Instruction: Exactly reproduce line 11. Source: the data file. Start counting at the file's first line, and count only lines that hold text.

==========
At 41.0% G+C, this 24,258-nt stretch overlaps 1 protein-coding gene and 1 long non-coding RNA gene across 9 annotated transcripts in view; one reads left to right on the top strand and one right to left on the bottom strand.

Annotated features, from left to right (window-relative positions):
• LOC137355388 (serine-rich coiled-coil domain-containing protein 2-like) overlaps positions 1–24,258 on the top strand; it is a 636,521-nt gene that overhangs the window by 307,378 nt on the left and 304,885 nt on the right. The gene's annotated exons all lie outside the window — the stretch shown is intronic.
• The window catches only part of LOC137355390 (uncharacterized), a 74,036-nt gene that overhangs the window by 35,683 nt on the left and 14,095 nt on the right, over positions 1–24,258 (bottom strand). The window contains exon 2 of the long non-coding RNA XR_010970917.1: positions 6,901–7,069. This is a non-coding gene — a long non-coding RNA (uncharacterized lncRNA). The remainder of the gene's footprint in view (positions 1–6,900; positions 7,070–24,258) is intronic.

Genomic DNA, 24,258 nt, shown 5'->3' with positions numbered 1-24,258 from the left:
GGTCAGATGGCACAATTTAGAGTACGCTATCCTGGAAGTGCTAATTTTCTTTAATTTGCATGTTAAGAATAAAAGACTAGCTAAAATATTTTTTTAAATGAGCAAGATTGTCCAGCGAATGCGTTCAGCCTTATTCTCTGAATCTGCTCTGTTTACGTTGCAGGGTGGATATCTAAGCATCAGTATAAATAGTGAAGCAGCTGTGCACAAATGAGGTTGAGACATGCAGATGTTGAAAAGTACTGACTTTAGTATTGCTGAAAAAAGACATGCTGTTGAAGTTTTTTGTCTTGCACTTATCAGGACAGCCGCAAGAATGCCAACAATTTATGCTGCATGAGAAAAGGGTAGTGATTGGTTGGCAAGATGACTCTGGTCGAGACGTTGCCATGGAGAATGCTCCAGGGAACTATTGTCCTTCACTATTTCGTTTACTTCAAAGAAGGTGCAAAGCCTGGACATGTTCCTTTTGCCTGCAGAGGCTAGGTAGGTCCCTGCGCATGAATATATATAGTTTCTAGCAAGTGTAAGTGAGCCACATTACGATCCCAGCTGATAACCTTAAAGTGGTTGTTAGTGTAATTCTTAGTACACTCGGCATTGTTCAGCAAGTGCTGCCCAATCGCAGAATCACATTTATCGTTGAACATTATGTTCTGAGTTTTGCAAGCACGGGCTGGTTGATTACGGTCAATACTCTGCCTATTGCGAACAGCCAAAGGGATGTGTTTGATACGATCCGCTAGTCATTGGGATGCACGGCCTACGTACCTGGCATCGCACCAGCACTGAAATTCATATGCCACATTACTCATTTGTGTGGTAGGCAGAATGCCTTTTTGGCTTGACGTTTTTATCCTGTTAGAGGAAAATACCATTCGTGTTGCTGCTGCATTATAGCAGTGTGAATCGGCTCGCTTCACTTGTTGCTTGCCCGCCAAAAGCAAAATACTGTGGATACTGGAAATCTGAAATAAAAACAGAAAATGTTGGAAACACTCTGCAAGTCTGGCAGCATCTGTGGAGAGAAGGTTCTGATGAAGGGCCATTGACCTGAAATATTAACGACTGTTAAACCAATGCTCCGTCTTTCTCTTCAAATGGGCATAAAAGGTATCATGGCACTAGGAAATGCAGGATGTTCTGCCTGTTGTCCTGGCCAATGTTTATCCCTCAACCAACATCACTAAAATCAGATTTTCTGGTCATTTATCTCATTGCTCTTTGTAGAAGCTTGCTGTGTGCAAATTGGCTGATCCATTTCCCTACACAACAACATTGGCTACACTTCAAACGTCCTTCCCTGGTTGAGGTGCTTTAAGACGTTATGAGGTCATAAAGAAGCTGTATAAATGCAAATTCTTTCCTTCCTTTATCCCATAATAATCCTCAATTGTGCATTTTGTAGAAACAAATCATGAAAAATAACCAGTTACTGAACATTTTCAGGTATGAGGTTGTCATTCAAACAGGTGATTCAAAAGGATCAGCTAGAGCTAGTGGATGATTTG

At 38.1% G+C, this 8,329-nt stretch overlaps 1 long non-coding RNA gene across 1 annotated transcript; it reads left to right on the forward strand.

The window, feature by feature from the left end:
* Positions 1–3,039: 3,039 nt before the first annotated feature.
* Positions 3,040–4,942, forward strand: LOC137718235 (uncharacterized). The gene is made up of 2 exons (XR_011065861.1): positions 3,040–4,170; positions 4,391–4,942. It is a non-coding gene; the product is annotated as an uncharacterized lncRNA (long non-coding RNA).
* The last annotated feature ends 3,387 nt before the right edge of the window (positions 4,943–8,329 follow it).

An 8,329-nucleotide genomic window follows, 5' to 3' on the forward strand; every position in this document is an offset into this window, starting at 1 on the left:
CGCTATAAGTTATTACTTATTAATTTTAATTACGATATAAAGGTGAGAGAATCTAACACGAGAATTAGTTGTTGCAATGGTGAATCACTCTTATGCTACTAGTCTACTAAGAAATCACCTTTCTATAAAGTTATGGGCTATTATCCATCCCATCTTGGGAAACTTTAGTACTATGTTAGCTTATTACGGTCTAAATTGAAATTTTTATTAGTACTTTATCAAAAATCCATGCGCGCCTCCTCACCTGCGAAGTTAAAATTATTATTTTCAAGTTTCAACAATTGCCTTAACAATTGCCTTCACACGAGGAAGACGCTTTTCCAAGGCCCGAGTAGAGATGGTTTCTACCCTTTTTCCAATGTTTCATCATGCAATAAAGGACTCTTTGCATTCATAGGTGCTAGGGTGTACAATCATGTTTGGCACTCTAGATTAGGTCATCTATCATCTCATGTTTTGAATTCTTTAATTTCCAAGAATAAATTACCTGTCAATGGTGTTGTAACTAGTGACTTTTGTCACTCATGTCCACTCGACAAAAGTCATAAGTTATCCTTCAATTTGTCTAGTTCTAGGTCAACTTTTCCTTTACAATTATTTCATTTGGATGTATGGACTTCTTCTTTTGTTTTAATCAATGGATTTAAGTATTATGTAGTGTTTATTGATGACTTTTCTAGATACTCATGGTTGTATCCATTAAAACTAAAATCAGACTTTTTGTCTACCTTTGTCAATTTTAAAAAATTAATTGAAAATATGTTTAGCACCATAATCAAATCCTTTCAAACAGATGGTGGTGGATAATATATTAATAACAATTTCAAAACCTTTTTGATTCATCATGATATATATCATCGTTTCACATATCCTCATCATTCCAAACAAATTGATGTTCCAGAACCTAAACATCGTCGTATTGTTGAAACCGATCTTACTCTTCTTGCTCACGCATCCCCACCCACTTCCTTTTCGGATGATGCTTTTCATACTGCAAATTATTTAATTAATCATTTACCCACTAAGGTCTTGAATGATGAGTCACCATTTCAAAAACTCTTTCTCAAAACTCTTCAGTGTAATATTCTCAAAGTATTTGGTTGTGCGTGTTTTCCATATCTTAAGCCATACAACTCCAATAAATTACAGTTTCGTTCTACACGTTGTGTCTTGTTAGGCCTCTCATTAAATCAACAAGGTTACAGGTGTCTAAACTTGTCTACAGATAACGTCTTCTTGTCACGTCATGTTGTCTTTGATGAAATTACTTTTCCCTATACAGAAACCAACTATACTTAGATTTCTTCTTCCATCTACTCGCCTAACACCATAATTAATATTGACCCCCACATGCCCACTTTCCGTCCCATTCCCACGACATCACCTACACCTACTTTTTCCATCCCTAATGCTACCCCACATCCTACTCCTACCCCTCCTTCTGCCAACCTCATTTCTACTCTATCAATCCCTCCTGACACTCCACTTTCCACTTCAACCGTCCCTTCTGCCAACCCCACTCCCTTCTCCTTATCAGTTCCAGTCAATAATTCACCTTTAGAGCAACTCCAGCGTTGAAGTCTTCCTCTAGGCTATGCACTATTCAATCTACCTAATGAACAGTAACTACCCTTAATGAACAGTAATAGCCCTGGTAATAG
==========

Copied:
* The last annotated feature ends 3,387 nt before the right edge of the window (positions 4,943–8,329 follow it).